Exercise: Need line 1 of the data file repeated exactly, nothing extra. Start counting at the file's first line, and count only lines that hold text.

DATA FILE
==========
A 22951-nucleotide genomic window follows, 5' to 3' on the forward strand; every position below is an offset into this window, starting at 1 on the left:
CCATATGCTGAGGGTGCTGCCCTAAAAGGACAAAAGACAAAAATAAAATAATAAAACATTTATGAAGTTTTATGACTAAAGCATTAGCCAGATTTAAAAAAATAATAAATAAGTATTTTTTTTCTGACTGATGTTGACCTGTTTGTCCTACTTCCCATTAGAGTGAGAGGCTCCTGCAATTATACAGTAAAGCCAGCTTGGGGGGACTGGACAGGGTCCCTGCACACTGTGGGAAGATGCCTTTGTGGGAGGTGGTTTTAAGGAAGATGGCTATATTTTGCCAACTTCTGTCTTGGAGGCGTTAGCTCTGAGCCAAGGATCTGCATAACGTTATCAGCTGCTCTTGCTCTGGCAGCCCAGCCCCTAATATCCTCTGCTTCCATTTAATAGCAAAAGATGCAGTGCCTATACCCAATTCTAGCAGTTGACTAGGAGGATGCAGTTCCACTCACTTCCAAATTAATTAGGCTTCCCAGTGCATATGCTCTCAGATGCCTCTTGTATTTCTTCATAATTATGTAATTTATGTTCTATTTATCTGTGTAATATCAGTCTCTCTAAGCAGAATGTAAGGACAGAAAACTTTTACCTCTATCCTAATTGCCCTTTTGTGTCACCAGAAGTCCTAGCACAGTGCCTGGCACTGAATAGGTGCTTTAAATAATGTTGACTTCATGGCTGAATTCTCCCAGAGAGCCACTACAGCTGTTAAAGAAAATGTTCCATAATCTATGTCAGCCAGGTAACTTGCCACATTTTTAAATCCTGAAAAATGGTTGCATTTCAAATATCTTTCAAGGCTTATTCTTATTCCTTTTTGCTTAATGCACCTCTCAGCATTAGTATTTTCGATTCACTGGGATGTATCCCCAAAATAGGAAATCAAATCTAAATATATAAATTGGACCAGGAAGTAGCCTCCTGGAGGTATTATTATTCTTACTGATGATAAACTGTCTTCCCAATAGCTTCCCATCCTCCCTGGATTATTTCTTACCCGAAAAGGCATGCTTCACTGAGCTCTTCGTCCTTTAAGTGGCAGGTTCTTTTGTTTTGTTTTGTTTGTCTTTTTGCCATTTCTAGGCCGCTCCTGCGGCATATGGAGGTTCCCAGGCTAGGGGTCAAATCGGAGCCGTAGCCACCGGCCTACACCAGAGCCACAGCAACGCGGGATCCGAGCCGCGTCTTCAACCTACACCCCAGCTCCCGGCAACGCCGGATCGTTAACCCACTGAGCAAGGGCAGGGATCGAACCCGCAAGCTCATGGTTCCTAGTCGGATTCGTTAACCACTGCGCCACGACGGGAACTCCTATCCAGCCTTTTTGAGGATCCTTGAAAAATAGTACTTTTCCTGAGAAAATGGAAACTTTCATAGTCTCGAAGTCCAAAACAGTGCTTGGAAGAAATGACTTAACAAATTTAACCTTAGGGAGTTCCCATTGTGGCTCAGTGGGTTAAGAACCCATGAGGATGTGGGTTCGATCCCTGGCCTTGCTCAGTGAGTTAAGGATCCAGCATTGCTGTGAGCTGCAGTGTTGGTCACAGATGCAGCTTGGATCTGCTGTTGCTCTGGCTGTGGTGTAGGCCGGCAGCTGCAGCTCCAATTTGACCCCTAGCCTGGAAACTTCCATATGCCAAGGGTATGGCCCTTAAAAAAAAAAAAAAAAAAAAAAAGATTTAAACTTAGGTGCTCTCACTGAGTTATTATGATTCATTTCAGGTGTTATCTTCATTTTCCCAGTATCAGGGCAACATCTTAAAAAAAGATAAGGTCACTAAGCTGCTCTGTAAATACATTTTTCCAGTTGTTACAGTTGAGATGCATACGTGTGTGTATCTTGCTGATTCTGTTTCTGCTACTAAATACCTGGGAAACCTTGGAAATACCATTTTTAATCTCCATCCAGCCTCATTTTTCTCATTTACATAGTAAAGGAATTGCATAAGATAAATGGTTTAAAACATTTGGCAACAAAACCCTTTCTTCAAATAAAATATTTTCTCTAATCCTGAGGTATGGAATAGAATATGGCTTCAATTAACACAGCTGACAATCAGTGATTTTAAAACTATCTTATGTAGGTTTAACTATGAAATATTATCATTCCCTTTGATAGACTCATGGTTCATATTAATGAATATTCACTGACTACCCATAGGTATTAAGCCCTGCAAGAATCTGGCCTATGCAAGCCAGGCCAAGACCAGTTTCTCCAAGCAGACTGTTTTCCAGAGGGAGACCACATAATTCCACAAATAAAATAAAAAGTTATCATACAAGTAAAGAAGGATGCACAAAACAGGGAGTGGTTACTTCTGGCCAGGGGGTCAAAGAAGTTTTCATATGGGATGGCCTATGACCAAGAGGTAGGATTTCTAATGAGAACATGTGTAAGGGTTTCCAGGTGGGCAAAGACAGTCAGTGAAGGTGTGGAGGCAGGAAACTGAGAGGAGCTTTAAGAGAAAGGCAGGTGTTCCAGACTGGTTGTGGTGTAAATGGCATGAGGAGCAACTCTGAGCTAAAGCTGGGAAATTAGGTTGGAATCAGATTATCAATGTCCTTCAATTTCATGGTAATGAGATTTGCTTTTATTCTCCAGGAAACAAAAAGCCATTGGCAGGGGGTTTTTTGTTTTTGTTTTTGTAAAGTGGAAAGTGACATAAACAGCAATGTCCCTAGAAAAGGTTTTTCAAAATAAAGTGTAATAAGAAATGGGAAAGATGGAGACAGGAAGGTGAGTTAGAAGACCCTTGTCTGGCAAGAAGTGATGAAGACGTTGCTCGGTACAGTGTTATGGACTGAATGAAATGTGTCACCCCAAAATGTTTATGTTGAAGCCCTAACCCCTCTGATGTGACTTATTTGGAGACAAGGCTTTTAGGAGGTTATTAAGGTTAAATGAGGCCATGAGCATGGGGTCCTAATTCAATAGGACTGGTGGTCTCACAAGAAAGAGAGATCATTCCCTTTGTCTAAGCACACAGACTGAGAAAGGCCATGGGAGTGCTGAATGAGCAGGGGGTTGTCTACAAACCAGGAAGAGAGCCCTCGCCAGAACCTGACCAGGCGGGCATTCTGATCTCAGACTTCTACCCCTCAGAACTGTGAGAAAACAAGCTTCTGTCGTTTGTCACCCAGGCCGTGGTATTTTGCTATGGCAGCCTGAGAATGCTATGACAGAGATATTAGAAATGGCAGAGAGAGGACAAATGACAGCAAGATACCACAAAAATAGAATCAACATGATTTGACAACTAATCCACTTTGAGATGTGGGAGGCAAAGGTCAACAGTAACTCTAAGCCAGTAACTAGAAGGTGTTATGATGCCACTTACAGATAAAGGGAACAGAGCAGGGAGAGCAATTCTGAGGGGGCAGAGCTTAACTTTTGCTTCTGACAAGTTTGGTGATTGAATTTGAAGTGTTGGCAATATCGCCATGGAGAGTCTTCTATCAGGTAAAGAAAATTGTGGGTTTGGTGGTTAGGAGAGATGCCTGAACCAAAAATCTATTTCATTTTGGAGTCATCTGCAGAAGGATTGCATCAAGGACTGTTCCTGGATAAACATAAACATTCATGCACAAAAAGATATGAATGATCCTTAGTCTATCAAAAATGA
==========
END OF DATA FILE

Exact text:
A 22951-nucleotide genomic window follows, 5' to 3' on the forward strand; every position below is an offset into this window, starting at 1 on the left: